I have in the past allowed myself some discouraging remarks about the state of higher education in Britain, because it had seemed to me that in recent years the Brits have taken up some of the worst features of our American system at the expense of the better ones. Accordingly, I feel honor bound to report on evidence of a very different kind: the highly enjoyable and exhilarating weekend Joan and I just spent in Oxford, our shared alma mater. In an earlier posting I reported on one of the university’s American reunions. In this one I touch on our experience of one of its “Oxford Thinking” week-ends. Putting this in our parochial terms, such a weekend is more substantial than a “Princeton Today” program, but less grand than a Princeton Alumni Day.
The great battle in Oxford is, and for some time will continue to be, the jockeying between the individual, autonomous colleges and the growing power and ambitions of a central university administration. The joke current in my undergraduate days half a century ago involved the American tourist who arrives in town and baffles a man he meets in the street by asking him, “Which way is the University?” The “University” being a merely platonic concept, it was as though he were asking directions to the Sorry State of Affairs, or to see a printed list of No Uncertain Terms. The weight of tradition and academic conservatism, complicated by ancient legal arrangements hardly imaginable in America, bolster the college-centered vision. Common sense, the realities of modernity, and the palpable need for the effective deployment of limited resources suggest that the more “centralized” vision must certainly win out. These Alumni Weekends give incidental evidence that it is winning.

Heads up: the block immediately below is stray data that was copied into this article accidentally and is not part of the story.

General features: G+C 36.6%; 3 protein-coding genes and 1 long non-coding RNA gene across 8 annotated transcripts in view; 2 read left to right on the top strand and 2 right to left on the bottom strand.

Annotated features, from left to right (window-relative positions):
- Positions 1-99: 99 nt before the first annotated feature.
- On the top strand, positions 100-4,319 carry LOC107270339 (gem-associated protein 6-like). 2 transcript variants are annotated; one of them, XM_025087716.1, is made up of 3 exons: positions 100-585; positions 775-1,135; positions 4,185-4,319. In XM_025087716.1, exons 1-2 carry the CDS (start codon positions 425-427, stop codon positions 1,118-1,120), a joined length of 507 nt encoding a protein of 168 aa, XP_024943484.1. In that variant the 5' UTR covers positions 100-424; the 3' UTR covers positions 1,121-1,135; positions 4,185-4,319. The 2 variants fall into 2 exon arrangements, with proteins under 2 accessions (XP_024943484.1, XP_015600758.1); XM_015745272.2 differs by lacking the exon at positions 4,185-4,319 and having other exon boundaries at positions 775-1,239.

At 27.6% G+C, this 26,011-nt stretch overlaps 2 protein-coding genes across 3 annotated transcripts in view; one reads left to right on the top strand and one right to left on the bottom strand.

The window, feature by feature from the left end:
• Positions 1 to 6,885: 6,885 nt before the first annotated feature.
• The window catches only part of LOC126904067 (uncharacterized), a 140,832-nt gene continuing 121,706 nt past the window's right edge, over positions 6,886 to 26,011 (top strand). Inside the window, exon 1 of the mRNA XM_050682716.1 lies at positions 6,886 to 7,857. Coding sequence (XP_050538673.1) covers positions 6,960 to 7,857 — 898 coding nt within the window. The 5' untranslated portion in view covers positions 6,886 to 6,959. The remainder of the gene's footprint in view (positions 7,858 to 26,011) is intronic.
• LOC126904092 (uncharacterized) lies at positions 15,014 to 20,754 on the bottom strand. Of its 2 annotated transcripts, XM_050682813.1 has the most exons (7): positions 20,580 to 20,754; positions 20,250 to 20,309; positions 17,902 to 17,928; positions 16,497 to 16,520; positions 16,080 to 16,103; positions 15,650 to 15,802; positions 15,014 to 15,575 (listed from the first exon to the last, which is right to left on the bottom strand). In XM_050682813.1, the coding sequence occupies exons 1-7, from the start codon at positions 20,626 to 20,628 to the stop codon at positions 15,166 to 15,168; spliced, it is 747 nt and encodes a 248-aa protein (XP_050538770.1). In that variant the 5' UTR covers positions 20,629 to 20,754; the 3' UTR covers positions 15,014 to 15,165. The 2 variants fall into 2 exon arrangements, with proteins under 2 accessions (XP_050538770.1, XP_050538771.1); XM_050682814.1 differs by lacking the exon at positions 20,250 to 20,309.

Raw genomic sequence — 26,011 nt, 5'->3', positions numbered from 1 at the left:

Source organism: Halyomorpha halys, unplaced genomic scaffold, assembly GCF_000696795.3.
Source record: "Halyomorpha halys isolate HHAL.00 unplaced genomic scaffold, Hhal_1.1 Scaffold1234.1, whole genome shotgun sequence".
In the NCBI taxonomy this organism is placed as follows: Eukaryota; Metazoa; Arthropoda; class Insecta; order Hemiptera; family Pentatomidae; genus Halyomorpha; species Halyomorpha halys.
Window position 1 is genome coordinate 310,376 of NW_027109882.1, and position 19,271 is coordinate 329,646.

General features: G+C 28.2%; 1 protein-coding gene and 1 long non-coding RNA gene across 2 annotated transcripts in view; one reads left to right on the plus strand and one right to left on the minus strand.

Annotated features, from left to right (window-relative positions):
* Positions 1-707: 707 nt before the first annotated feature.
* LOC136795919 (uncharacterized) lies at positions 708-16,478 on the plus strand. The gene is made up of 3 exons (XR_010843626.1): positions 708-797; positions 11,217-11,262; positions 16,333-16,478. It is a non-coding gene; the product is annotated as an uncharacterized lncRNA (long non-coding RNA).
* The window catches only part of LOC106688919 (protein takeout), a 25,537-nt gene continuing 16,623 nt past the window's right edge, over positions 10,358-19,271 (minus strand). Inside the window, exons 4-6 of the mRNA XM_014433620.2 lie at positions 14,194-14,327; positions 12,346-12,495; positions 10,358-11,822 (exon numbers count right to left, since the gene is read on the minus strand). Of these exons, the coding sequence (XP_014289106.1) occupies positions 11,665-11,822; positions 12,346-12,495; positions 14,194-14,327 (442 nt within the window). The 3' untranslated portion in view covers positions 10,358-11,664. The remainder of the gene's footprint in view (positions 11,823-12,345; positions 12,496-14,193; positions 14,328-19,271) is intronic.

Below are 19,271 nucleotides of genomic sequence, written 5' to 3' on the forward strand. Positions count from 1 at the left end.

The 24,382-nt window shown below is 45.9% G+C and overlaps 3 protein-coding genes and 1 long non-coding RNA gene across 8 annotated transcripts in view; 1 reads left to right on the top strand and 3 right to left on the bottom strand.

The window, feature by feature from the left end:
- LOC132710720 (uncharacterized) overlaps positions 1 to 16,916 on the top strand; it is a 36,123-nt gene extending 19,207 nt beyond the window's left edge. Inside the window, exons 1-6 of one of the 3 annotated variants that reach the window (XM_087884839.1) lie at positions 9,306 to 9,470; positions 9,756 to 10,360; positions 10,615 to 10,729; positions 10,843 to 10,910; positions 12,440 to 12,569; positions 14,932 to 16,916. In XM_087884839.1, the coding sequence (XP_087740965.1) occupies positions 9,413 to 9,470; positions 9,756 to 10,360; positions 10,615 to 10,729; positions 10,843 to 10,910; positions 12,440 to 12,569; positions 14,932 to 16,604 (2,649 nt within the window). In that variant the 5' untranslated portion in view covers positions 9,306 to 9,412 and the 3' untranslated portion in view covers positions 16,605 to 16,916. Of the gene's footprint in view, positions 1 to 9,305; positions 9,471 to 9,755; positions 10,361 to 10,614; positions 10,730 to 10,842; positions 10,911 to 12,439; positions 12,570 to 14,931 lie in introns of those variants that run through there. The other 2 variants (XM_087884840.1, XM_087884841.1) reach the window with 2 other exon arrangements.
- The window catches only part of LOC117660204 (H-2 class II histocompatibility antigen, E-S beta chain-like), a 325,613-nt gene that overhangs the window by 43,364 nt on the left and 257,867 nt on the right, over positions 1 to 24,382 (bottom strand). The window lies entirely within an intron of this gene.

In this regard it was significant that the only venue really convenient for an event of this sort—the Said Business School next to the railroad station—is among the newest, least traditionally “Oxonian”, and most architecturally nondescript sites in Oxford. There simply isn’t anywhere else one could run five or six concurrent lectures for fifty or more people—a requirement it met to perfection. The thoughtfully chosen theme of the week-end was “Shared Treasures.” This phrase drew explicit attention to the breath-taking interior re-designing of the University's Ashmolean Museum, fairly recently completed, but in a larger sense it reminded us all of the extent to which our ancient university in its ancient city is among the great shared treasures of the world’s cultural patrimony.
The Ashmolean Museum, Oxford: the old and the new
The principal “shared treasures” were intellectual: a dazzling array of lectures by several of Oxford’s most celebrated scholars, among which we had to make difficult choices. To report at length would protract this post unduly, but my own top three—out of a sumptuous menu--were Hermione Lee’s panel on biography, a lecture by Emma Smith on the history of the Bodleian’s copy of the Shakespeare First Folio, and an absolutely bravura and apparently off the cuff talk about the English Reformation by religious historian Professor Diarmaid MacCulloch. That’s one erudite cuff, let me tell you.